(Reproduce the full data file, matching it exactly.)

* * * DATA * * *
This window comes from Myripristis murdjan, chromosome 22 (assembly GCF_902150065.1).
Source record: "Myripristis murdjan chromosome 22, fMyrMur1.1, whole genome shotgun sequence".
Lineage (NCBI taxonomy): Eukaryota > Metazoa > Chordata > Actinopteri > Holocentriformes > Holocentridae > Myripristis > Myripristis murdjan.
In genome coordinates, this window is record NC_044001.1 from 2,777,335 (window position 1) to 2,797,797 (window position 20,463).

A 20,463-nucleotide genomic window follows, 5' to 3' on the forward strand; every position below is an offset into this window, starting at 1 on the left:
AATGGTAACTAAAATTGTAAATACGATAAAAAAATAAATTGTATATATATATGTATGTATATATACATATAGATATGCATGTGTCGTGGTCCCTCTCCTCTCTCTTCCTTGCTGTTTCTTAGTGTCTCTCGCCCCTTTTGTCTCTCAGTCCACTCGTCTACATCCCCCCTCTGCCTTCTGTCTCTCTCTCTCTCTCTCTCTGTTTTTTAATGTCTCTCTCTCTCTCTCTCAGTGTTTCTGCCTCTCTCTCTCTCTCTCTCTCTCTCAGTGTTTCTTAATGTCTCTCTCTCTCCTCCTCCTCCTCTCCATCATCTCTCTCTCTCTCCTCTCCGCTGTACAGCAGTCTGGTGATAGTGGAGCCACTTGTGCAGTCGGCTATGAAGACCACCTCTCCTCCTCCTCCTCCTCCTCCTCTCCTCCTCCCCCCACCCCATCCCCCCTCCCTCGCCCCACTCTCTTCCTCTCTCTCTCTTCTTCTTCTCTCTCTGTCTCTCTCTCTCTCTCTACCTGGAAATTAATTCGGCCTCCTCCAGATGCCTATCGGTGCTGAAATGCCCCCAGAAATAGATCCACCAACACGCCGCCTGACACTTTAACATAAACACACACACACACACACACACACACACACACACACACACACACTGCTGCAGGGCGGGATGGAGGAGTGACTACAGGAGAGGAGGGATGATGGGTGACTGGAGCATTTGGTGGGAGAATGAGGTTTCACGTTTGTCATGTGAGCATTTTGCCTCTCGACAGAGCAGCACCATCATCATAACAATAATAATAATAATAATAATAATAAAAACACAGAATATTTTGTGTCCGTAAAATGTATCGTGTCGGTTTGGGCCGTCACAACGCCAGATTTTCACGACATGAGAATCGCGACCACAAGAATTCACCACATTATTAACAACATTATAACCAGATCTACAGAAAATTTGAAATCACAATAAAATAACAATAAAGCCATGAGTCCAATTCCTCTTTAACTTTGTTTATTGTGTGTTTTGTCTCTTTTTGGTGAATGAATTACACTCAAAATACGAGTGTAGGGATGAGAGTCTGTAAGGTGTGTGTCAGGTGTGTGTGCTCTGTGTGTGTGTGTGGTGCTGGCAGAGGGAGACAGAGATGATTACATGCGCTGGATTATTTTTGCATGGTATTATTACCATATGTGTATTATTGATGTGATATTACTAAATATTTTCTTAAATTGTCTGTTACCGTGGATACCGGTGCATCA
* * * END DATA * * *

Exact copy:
This window comes from Myripristis murdjan, chromosome 22 (assembly GCF_902150065.1).
Source record: "Myripristis murdjan chromosome 22, fMyrMur1.1, whole genome shotgun sequence".
Lineage (NCBI taxonomy): Eukaryota > Metazoa > Chordata > Actinopteri > Holocentriformes > Holocentridae > Myripristis > Myripristis murdjan.
In genome coordinates, this window is record NC_044001.1 from 2,777,335 (window position 1) to 2,797,797 (window position 20,463).

A 20,463-nucleotide genomic window follows, 5' to 3' on the forward strand; every position below is an offset into this window, starting at 1 on the left:
AATGGTAACTAAAATTGTAAATACGATAAAAAAATAAATTGTATATATATATGTATGTATATATACATATAGATATGCATGTGTCGTGGTCCCTCTCCTCTCTCTTCCTTGCTGTTTCTTAGTGTCTCTCGCCCCTTTTGTCTCTCAGTCCACTCGTCTACATCCCCCCTCTGCCTTCTGTCTCTCTCTCTCTCTCTCTCTGTTTTTTAATGTCTCTCTCTCTCTCTCTCAGTGTTTCTGCCTCTCTCTCTCTCTCTCTCTCTCTCAGTGTTTCTTAATGTCTCTCTCTCTCCTCCTCCTCCTCTCCATCATCTCTCTCTCTCTCCTCTCCGCTGTACAGCAGTCTGGTGATAGTGGAGCCACTTGTGCAGTCGGCTATGAAGACCACCTCTCCTCCTCCTCCTCCTCCTCCTCTCCTCCTCCCCCCACCCCATCCCCCCTCCCTCGCCCCACTCTCTTCCTCTCTCTCTCTTCTTCTTCTCTCTCTGTCTCTCTCTCTCTCTCTACCTGGAAATTAATTCGGCCTCCTCCAGATGCCTATCGGTGCTGAAATGCCCCCAGAAATAGATCCACCAACACGCCGCCTGACACTTTAACATAAACACACACACACACACACACACACACACACACACACACACACACTGCTGCAGGGCGGGATGGAGGAGTGACTACAGGAGAGGAGGGATGATGGGTGACTGGAGCATTTGGTGGGAGAATGAGGTTTCACGTTTGTCATGTGAGCATTTTGCCTCTCGACAGAGCAGCACCATCATCATAACAATAATAATAATAATAATAATAATAAAAACACAGAATATTTTGTGTCCGTAAAATGTATCGTGTCGGTTTGGGCCGTCACAACGCCAGATTTTCACGACATGAGAATCGCGACCACAAGAATTCACCACATTATTAACAACATTATAACCAGATCTACAGAAAATTTGAAATCACAATAAAATAACAATAAAGCCATGAGTCCAATTCCTCTTTAACTTTGTTTATTGTGTGTTTTGTCTCTTTTTGGTGAATGAATTACACTCAAAATACGAGTGTAGGGATGAGAGTCTGTAAGGTGTGTGTCAGGTGTGTGTGCTCTGTGTGTGTGTGTGGTGCTGGCAGAGGGAGACAGAGATGATTACATGCGCTGGATTATTTTTGCATGGTATTATTACCATATGTGTATTATTGATGTGATATTACTAAATATTTTCTTAAATTGTCTGTTACCGTGGATACCGGTGCATCA